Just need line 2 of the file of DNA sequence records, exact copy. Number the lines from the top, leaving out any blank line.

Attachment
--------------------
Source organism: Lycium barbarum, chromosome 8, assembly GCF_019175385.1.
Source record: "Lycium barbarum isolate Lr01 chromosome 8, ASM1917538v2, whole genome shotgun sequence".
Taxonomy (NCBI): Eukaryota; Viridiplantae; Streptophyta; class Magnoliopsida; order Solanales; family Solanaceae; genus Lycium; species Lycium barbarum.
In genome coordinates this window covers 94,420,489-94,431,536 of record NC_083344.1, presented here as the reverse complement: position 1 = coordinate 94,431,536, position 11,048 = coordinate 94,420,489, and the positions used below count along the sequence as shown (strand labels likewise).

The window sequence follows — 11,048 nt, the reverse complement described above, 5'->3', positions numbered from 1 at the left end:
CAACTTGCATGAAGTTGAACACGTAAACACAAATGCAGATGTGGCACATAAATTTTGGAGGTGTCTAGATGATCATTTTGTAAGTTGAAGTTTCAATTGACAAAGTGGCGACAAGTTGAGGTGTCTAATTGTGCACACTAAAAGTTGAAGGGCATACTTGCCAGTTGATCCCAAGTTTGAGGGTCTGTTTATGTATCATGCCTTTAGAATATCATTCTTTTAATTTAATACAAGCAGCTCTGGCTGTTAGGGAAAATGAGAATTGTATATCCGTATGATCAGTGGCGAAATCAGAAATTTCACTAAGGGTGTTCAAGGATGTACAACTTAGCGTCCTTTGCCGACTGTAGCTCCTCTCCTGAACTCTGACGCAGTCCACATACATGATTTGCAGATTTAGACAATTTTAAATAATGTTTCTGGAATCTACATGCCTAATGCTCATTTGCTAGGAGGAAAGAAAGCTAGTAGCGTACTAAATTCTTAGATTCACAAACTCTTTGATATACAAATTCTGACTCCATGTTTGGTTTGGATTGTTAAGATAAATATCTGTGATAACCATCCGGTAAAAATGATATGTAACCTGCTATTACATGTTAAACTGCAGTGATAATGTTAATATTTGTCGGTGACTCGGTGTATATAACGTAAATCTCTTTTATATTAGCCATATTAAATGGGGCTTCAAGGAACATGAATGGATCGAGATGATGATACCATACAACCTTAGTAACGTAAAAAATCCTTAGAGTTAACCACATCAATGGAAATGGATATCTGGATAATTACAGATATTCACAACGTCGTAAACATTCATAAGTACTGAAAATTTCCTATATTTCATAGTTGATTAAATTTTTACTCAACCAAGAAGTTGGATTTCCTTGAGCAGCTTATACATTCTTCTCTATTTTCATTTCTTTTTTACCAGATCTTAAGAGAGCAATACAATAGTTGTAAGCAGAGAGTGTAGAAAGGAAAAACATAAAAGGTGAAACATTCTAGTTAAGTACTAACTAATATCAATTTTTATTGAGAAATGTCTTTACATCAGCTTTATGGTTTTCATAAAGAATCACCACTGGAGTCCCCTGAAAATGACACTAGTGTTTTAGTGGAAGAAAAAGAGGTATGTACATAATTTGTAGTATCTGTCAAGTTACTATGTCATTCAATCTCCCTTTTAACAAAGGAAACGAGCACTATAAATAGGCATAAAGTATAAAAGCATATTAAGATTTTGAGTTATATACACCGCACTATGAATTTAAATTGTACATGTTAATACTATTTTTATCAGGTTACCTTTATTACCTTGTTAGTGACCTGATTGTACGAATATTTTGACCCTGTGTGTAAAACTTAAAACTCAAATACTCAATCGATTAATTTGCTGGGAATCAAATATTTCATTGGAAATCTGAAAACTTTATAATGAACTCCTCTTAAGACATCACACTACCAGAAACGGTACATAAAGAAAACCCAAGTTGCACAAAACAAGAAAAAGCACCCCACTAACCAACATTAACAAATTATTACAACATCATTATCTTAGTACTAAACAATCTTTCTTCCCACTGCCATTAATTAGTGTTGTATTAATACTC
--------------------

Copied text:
Source record: "Lycium barbarum isolate Lr01 chromosome 8, ASM1917538v2, whole genome shotgun sequence".